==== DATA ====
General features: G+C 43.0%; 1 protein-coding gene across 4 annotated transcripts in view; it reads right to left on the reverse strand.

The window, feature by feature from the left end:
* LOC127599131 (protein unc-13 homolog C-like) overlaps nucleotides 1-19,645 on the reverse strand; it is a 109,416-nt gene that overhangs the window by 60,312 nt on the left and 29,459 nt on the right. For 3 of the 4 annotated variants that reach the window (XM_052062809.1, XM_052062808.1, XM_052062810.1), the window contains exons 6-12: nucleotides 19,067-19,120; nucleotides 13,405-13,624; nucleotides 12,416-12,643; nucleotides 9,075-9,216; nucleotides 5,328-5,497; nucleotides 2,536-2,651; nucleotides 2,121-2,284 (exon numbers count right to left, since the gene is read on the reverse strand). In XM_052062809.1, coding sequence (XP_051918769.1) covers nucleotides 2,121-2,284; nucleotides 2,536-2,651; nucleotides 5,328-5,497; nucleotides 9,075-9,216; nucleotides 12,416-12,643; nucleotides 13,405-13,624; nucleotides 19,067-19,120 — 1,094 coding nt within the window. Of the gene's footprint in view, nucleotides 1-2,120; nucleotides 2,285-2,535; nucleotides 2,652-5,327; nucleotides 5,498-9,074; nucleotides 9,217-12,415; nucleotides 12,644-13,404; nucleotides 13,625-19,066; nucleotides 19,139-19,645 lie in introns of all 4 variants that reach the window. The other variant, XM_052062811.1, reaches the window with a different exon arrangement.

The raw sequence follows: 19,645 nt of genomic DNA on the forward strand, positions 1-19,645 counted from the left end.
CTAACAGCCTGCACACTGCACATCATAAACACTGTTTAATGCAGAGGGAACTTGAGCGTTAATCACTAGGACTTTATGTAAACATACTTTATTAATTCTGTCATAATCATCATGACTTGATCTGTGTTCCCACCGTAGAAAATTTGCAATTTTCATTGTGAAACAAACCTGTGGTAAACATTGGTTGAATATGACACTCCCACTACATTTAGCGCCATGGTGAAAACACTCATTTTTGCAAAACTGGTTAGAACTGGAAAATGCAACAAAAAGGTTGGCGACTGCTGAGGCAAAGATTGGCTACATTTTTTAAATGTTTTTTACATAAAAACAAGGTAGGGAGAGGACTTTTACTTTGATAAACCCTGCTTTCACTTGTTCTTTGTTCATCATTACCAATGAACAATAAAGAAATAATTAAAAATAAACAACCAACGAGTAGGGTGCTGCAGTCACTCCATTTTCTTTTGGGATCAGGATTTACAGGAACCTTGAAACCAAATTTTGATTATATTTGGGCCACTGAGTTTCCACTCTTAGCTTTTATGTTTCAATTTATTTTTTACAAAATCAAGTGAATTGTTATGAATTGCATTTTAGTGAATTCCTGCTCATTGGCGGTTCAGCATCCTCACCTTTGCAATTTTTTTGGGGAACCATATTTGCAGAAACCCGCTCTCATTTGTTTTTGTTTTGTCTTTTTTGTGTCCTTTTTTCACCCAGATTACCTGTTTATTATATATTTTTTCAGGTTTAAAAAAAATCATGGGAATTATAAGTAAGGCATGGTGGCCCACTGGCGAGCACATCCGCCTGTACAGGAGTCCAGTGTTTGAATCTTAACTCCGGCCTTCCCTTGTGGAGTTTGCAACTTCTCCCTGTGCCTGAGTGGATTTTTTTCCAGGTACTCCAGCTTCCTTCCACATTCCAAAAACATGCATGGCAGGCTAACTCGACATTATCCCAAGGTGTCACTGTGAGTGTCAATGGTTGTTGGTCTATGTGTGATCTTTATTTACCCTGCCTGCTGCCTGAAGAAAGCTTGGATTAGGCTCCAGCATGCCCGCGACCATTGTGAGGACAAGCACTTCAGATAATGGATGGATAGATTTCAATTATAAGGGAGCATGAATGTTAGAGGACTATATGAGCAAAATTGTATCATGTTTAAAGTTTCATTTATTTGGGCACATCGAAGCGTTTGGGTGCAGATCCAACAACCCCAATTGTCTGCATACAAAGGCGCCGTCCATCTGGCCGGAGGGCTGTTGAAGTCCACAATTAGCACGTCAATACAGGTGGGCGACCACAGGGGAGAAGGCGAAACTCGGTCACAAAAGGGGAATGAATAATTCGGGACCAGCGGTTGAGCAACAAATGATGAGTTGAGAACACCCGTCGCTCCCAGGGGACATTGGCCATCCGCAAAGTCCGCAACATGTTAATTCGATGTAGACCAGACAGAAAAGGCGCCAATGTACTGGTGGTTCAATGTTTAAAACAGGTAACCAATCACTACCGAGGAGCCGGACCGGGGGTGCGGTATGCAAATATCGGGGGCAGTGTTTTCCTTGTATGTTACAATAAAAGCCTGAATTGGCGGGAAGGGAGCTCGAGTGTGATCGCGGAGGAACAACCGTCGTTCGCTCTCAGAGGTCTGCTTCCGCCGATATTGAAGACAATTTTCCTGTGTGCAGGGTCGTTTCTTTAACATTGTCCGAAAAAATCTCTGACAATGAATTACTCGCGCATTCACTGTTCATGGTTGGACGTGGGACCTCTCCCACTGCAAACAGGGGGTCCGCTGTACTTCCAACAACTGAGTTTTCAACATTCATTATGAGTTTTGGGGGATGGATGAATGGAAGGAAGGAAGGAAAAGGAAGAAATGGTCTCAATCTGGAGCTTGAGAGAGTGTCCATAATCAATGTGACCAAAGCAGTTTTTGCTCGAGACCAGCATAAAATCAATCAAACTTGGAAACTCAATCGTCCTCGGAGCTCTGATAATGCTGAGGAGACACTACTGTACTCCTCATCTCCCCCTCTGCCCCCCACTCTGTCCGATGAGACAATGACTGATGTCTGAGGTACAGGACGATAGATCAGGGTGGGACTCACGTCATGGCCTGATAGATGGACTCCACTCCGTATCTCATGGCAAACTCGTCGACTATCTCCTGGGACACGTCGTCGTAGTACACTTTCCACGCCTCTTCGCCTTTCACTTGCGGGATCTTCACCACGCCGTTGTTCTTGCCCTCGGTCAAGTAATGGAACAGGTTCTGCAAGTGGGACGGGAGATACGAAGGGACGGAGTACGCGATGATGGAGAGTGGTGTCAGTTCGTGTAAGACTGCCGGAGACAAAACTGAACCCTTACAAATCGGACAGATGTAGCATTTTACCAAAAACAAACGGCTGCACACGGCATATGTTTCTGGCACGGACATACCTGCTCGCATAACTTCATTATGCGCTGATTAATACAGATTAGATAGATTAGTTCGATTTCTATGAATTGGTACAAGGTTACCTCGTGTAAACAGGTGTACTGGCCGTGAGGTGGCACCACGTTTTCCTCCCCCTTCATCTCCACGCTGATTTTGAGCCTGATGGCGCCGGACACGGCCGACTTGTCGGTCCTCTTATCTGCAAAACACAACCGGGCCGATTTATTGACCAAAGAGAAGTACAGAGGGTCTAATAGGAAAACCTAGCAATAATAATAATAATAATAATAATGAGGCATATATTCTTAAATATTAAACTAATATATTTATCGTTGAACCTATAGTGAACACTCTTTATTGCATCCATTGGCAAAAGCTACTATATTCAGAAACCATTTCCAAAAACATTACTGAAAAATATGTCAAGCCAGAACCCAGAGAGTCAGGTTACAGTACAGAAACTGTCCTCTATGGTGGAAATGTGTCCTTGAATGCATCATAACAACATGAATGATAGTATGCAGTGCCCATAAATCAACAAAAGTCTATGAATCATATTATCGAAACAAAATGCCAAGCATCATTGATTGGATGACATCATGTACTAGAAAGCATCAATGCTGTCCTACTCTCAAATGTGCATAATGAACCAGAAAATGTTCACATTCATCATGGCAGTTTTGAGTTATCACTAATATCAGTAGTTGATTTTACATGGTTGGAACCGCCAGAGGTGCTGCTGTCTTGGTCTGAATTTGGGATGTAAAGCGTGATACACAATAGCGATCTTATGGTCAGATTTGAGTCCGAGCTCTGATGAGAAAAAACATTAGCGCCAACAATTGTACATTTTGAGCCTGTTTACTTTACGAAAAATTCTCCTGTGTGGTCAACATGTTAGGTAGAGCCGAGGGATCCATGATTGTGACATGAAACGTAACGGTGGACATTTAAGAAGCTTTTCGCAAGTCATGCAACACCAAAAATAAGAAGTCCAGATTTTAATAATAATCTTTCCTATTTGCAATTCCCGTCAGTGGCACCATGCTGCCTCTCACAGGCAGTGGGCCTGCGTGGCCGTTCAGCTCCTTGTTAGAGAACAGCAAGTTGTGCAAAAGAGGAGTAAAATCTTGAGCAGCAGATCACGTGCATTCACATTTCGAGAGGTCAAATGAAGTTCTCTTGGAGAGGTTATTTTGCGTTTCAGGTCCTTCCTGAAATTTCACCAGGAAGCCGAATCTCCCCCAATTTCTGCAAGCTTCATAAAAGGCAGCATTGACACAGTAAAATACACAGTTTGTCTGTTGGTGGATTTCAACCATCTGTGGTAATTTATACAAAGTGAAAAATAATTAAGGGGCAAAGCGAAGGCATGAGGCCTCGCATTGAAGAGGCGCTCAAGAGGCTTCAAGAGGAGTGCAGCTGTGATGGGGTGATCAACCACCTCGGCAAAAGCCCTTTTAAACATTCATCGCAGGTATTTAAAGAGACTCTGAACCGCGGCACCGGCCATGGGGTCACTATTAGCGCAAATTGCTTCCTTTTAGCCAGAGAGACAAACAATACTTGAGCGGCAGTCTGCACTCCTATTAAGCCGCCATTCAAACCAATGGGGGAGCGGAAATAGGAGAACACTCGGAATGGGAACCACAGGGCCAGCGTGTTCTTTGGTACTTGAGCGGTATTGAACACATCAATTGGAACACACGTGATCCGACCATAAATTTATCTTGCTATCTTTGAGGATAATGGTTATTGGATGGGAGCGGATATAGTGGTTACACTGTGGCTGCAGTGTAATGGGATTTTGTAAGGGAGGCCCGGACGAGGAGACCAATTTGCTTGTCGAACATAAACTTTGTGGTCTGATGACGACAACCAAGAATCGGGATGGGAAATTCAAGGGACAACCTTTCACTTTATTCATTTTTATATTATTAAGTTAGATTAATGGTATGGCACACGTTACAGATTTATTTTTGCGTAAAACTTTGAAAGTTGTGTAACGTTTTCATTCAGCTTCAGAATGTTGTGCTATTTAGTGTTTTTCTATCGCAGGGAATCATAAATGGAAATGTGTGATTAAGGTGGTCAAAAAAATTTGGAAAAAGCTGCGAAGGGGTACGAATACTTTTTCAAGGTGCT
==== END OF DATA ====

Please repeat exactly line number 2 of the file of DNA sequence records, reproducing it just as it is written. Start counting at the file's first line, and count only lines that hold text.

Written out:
The window, feature by feature from the left end: